However, pulling your hair back and toning down the overt sexuality does not at all mean that the male demographic will be less tantalized, just look at the male reaction to Shawn Johnson. If you don?t know who Shawn Johnson is, she is the 17 year old phenomenal gymnast who has won numerous Olympic medals including the gold medal in the 2008 Summer Olympics for the balance beam competition. During competition, her hair is tightly coiled, pulled back tighter than RVD’s ponytail, she is covered in chalk, her outfit is designed as such for maximum mobility in competition, she never acts slutty or stupid and still the guys cannot get enough of her. For my research, I looked at a bunch of different photos of Johnson in competition to see how she presents herself, and you would not believe the amount of insanely perverted comments I read from God knows who. It just goes to show that current female wrestlers and wrestling companies alike could really learn a lesson from Johnson on deriving sexuality through not trying to be sexual. It’s the whole ?playing hard to get? routine and it really works. I would bet that if take a random sampling of men, most of them will say they?d want to have sex with Shawn Johnson over Maria or Candice Michelle. Why? Because Johnson doesn?t present herself as available and willing, instead, she presents herself as an untouchable athlete first and foremost. Her sexuality is derived from her unwillingness to be sexual. She appeals to so many men, simply, because she does not care about them. Therefore, male fans go bananas but are forced to pay attention to her performance because it’s the only bone she throws them.
Guys love to chase, I know this because I happen to be a guy. Most men would much rather win the girl next door than have the town’s whore for free. Didn?t Shakespeare say something about men loving the chase more than the actual catch? Leave it to Shakespeare to make sense of our complicated emotions. Nevertheless, WWE has, for a long time, diminished the value of women’s wrestling by putting looks and sex appeal over the will to compete, and for everything the Attitude Era did right, it also helped crush the legitimacy of women’s wrestling by championing this principle. Nowadays, most of the women wrestlers are long haired blondes with so little to distinguish one from the other that even the best announcer sometimes cannot tell the women apart.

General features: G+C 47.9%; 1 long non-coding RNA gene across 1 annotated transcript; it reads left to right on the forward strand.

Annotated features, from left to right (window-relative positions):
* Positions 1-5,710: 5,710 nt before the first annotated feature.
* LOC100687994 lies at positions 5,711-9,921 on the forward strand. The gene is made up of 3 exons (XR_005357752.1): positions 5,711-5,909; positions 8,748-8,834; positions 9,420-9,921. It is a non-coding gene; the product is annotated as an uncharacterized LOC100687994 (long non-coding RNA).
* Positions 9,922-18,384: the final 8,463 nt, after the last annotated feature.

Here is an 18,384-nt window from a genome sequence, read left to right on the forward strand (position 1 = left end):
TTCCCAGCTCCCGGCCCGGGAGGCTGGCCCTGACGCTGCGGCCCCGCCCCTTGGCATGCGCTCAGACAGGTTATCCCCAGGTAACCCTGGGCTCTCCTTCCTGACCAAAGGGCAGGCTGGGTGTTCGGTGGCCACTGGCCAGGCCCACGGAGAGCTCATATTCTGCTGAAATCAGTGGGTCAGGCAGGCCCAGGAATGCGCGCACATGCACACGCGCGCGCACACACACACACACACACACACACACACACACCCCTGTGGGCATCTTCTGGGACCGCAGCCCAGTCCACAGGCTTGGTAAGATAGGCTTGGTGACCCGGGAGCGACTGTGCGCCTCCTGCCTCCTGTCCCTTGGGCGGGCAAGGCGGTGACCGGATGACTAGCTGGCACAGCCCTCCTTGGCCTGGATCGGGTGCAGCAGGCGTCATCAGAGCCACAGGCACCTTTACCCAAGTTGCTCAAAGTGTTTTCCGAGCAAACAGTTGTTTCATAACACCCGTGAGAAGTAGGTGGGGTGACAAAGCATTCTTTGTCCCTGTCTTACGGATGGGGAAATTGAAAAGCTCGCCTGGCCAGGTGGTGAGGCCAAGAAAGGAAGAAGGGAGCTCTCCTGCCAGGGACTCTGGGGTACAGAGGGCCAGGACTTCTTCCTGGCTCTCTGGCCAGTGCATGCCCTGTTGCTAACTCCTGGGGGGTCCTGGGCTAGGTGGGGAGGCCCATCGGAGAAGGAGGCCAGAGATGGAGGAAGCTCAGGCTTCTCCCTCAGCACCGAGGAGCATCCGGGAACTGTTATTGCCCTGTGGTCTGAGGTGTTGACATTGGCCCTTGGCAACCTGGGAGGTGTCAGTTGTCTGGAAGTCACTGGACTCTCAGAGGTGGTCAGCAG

Admittedly, a lot has to be done to restore women’s wrestling to the days of Moolah, Young and Byers, and although Nicole Bass and Chyna made honest advances, most of the reason their work was respected instead of ignored was because they were monsters who could legitimately kick most guys? asses. So what does that leave for the 5?5 110lb female wrestler to do in order to take the emphasis off of her looks and onto her work? Well, as I write about in most of my columns, subtle visual changes make positive steps in restoring legitimacy back to women’s wrestling. Take notice of other female athletes like Johnson, pull your hair back, and don?t let your looks hinder your performance. If you want to be taken seriously, look serious. Pulling your hair back also allows the fans to see the determination on your face, pulling their eyes away from other parts of your body. Don?t dress so overtly slutty; men love to leave a lot to the imagination. The male demographic will still lust over you and pander to you, but you won?t have to feel so bad about yourself at the end of the night. I understand this isn?t just the female wrestlers? faults, as it’s mostly the way their company promotes them, but subtleties like pulling your hair back and dressing a little more pragmatically, especially in today’s PG wrestling environment, shouldn?t be too difficult a step, and it?ll pay dividends.
If you truly entered the wrestling business to ply your craft and grow as a worker, you?ll apply these simple steps, and if you got into the business to springboard yourself into Playboy or other modeling careers, keep doing what you?re doing, but don?t be surprised when a male has to come along to stimulate excitement in your division.
If you agree, disagree, like what you see or want to debate me, send me an email: firstname.lastname@example.org.